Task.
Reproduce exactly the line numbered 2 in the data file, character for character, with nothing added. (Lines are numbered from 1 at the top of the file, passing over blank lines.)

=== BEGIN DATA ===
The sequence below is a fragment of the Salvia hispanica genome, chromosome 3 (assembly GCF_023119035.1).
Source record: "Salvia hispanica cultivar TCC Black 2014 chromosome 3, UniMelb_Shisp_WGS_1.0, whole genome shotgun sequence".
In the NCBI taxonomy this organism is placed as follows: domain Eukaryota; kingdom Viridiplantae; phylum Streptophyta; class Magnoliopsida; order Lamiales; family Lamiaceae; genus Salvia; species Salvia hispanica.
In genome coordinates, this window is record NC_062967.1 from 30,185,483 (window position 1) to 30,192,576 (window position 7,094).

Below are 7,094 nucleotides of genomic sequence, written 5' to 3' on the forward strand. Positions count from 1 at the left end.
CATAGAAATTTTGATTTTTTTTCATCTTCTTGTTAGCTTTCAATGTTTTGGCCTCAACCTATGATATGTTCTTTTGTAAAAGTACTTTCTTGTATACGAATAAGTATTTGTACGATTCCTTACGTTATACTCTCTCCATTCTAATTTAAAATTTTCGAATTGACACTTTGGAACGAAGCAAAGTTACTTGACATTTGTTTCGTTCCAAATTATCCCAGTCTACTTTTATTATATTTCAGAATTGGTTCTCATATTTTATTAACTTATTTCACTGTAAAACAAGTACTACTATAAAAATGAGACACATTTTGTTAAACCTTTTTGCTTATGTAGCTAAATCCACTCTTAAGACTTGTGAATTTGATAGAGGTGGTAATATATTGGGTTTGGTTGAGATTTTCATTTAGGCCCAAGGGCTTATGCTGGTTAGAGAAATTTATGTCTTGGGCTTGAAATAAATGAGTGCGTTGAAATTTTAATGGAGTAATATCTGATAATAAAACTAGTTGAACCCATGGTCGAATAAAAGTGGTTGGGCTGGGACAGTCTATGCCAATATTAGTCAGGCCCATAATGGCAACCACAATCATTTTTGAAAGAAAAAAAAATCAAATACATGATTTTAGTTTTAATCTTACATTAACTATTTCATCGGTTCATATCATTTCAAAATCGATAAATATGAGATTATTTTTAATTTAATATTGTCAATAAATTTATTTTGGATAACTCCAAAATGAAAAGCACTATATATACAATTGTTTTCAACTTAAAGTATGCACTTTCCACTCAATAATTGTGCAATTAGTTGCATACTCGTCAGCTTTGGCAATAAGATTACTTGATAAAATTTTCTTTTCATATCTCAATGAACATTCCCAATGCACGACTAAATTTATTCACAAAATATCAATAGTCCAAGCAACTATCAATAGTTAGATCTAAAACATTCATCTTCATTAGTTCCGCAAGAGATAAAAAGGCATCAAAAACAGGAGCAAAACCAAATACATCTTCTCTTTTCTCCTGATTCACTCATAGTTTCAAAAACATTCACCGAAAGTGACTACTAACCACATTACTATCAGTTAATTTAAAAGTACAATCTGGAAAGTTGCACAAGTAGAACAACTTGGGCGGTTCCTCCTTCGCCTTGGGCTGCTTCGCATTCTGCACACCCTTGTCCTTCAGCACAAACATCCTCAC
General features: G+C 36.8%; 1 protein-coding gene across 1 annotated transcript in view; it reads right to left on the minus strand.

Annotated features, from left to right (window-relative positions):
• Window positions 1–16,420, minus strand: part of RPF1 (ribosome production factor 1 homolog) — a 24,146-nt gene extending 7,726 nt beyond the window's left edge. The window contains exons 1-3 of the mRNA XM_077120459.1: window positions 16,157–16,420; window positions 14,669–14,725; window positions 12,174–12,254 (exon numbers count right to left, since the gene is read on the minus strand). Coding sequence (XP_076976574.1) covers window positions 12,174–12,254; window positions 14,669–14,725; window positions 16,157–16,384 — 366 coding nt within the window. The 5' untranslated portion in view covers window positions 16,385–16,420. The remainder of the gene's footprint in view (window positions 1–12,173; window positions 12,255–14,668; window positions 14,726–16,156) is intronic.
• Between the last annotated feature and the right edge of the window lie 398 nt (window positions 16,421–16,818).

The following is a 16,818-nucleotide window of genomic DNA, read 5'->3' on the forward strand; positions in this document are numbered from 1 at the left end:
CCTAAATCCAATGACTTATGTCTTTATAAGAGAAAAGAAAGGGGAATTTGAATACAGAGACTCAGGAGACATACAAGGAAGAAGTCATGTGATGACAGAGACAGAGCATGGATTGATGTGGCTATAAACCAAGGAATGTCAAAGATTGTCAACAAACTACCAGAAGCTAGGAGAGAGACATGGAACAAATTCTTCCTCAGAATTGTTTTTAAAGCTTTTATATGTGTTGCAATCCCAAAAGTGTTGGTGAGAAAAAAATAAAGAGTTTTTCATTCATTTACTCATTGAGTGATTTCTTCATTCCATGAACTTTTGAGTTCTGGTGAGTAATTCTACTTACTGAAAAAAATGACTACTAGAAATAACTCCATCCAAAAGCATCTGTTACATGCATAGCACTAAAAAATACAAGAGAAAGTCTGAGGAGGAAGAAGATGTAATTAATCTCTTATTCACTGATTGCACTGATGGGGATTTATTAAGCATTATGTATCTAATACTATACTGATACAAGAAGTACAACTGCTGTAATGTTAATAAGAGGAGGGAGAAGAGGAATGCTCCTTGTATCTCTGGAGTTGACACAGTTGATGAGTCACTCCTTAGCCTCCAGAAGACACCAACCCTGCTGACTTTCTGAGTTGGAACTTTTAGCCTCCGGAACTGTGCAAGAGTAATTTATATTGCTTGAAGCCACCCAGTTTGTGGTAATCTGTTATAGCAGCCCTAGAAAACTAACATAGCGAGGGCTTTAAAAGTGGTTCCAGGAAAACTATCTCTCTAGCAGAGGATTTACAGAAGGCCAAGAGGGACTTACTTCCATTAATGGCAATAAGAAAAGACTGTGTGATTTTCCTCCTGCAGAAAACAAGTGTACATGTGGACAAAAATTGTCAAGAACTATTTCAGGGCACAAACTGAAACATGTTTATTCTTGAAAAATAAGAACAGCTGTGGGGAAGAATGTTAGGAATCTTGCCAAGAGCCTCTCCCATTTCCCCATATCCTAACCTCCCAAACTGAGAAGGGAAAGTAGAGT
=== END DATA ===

Source record: "Salvia hispanica cultivar TCC Black 2014 chromosome 3, UniMelb_Shisp_WGS_1.0, whole genome shotgun sequence".